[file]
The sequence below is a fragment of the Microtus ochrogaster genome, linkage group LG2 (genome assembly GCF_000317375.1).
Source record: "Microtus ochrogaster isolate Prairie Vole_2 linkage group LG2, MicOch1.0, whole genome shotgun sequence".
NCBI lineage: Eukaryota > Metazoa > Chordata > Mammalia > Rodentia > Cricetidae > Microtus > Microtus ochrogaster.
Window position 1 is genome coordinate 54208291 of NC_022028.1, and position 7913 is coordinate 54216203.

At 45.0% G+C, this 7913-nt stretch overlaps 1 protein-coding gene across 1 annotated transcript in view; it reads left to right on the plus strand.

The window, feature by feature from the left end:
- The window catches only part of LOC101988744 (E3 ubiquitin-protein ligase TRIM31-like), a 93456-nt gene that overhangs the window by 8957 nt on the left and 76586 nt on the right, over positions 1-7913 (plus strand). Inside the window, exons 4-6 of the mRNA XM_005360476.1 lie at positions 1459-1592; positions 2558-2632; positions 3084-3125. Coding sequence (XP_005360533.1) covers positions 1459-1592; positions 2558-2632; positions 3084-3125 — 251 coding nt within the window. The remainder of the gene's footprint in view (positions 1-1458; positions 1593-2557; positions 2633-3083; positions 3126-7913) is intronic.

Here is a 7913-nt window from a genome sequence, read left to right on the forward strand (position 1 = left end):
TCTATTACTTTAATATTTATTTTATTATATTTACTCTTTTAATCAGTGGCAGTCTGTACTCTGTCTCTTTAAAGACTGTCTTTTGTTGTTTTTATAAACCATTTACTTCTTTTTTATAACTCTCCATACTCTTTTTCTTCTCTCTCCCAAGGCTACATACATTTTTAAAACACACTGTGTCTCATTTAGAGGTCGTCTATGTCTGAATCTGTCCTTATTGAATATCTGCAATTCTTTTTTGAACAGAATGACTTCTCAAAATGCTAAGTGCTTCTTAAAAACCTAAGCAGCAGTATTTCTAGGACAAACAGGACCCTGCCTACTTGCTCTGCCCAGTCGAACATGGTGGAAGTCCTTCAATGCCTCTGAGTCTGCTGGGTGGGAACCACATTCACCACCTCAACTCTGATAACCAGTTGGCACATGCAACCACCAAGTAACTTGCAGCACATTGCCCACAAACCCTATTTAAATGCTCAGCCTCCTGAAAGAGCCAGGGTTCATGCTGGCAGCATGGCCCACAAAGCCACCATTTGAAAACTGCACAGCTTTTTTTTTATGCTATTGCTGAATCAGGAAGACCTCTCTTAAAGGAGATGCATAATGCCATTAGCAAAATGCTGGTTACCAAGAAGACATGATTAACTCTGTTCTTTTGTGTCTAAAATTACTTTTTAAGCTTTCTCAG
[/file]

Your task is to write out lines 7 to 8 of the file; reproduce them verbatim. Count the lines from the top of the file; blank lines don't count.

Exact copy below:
- The window catches only part of LOC101988744 (E3 ubiquitin-protein ligase TRIM31-like), a 93456-nt gene that overhangs the window by 8957 nt on the left and 76586 nt on the right, over positions 1-7913 (plus strand). Inside the window, exons 4-6 of the mRNA XM_005360476.1 lie at positions 1459-1592; positions 2558-2632; positions 3084-3125. Coding sequence (XP_005360533.1) covers positions 1459-1592; positions 2558-2632; positions 3084-3125 — 251 coding nt within the window. The remainder of the gene's footprint in view (positions 1-1458; positions 1593-2557; positions 2633-3083; positions 3126-7913) is intronic.

Here is a 7913-nt window from a genome sequence, read left to right on the forward strand (position 1 = left end):